Unit 2 working in a business LO1 - Understand protocols to be followed when working in business

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  • Created on: 04-04-19 09:34

Authority protocols (basic definition)

Authority protocols provide a framework for employees to follow. They are usually associated with the different levels of responsibility that employees and meanagers have in the business hierarchy.

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Authority in the workplace

On decision making.

Employees are trained to carry out day to day tasks, such as providing customer service. However, sometimes a task or a problem needs to be escalated to their line manager because they have greater authority. For example if a customer has a complaint that hte employee has failed to resolve to the customer's satisfaction the manger could have the authority to provide financial recompense such as gift vouchers.  

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Authority in the workplace

On authorisation.

Employees may not have the authority to carry out certain tasks, such as signing letters or authorising payment. In this case, responsibility sits with their manager, e.g an employee may agree a lease for new premises but will refer this to their line manager for final authorisation. 

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Reasons for authority protocols

Authority protocols enable a manager to delegate taks to a subordinate while overseeing the outcome. This provides a checking procedure. For example if an employee makes an error either in a document or payment calculation, then the manager acts as a doublecheck to make sure the information is accurate. 

Authority protcols are also lower the risk of fraud if more than 1 person is involved in the preperation and authorisation of payments. 

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1.2 Confidentiality protocols

Organisational procedures to maintain confidentiality

Business can introduce a range of organisational procedures with the aim of maintaining confidentiality, including:

- ensuring that only those who need to see specific information have access to it. 

- using the bcc line in emails to several external recipients to that email addressses are not shared. 

- requiring employees to sign a non-disclosure agreement (NDA) if they have access to confidential information i.e they will not discuss this information with anyone that has not signed the agreement. 

- business can include in a job description that disclosing confidential will be deemed gross misconduct. 

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Storage of data and documentation.

Manual storage

includes the use of secured filing cabinets for hard copies of documentation and ensuring that confidential documents are not removed from premesis

Electronic data

Can be stored securly by password-protecting computers. This ensures that only the individual that the computers belongs to is able to access the data and documents, as long as the password is not shared. Network passwords can be used to that only thoose employyees provided with the passord can access certain documents. In addition, passords can also be used to protect data back-ups from unauthorised access.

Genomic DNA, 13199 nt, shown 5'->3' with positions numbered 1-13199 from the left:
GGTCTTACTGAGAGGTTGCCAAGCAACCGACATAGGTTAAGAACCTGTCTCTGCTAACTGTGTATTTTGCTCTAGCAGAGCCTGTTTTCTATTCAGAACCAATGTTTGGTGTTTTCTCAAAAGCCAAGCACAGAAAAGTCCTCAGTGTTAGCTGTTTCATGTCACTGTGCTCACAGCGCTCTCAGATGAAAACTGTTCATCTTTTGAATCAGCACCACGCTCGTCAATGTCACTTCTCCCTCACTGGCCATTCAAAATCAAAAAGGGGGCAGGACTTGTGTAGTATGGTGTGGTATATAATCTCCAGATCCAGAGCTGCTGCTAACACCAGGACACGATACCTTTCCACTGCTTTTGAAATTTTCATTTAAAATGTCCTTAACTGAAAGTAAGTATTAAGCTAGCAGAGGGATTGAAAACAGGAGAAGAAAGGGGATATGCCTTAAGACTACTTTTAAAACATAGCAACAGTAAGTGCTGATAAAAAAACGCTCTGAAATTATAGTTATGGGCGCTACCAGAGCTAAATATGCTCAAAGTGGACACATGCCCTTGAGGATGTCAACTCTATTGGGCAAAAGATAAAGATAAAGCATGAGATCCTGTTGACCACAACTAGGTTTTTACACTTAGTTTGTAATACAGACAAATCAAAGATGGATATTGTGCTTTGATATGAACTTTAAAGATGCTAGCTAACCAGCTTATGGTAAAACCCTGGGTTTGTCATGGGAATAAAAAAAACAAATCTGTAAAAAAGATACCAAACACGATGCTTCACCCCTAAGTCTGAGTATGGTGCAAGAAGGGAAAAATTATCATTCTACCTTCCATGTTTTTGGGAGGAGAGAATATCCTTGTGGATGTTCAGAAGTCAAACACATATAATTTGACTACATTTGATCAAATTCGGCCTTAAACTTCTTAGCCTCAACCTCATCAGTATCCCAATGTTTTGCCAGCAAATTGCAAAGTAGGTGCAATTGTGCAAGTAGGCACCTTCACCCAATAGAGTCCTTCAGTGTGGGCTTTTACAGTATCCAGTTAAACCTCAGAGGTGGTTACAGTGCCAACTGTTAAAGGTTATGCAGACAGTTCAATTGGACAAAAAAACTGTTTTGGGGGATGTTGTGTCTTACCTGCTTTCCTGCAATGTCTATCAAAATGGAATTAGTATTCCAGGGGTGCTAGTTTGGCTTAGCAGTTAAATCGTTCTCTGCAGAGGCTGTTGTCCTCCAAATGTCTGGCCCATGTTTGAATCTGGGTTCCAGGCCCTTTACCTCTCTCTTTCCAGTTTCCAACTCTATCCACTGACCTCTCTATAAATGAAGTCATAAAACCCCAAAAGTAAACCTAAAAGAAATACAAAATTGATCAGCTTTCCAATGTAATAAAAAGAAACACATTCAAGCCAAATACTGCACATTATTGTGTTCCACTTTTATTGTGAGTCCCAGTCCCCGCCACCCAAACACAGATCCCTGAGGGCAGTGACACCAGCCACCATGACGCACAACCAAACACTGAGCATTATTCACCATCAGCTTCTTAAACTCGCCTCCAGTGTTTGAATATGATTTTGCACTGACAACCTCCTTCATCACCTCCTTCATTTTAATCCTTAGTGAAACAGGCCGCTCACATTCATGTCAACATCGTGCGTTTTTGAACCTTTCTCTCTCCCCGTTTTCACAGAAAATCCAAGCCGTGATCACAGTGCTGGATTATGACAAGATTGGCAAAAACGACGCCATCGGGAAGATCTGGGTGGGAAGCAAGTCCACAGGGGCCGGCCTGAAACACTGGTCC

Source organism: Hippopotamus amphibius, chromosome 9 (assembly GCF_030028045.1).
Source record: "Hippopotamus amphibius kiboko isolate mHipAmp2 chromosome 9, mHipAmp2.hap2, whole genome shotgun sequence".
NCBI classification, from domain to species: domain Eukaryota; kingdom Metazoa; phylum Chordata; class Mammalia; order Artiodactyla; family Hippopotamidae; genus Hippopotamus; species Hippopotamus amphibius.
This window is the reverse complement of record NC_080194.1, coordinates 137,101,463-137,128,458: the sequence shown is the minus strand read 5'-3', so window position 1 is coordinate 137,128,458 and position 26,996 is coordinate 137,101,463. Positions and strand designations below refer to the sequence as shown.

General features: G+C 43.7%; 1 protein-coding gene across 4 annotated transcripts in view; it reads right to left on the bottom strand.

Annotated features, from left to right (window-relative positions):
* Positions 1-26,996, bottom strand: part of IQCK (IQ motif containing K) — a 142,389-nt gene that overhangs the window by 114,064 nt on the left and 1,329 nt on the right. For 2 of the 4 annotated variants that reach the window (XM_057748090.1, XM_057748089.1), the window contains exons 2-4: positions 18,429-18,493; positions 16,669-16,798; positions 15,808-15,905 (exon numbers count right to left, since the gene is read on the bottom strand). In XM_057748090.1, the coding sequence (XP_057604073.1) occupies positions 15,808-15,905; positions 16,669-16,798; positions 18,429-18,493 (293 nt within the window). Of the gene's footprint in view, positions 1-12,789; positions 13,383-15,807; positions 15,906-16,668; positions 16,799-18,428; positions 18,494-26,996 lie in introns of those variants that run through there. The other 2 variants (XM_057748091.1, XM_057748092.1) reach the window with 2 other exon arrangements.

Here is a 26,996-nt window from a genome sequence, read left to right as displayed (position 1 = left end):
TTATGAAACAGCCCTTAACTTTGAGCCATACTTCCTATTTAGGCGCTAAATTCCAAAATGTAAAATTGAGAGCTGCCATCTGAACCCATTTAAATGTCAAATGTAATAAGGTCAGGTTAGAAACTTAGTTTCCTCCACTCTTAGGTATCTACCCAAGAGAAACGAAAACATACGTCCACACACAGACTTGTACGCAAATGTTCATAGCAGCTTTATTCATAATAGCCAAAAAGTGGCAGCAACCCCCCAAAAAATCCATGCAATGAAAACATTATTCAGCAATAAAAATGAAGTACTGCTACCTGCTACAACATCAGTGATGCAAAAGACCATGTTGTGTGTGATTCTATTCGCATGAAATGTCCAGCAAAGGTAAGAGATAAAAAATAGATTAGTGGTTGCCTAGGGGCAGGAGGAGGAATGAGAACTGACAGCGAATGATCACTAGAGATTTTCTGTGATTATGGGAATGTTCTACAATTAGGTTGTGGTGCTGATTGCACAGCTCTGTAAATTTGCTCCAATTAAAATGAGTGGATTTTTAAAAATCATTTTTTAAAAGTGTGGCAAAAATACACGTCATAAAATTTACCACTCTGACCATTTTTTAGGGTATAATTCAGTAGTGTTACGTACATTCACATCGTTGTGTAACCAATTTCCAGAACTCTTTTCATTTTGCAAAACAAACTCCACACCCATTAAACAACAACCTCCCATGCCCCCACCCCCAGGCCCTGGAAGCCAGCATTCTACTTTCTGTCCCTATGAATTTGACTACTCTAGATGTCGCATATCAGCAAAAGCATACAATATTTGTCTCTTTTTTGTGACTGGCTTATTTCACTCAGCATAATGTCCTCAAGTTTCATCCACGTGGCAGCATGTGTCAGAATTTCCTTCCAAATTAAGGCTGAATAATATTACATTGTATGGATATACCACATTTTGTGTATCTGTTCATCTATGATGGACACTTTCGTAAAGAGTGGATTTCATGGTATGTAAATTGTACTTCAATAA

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Implications of breaching confidentiality

If confidentiality is breached there are implications for the individual(s) concerned, as well as the business itself. 

- Breaching confidentiality is considered gross misconduct which may result in dismissal. They would also be unlikely to recieve a reference, so future employability may be affected too.Legal action could be taken by the busines against the individual were there a breach of legislation such as the Data Protection Act. 

- If the breach reveals confidentail infromation about an employee or customer e.g personal or bank details, this could have serious implications such as loss of trust in the business and risk of identity theft.

- the implications of revealing business infromaton depends on who sees it. For example then it will have an opportunity to react by bringing forward on its own expansion plans, proir to the details being made public. Alternatively, if employees access plans for large-scale redundencies staff morale and productivity are likely to fall. 

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Reasons why confidentiality may need to be breache

Some employees may attemot to utilise confidentialty protocols for personal gain. For example an employee who has access to the payment system may think that they can access funds without staff knowing but if they are suspected of embezzlement or fraud then their emails and documents can be accesssed to find out whether or not this is the case. 

Alternativley, there may be times when an employee must be contacted in an emergenct e.g a manager if the warehouse is flooded during the night) then the home telephone number needs to be provided so they can be contacted

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The information provided is useful but i already got it the same information is in my book Cambridge technical level 3 business.

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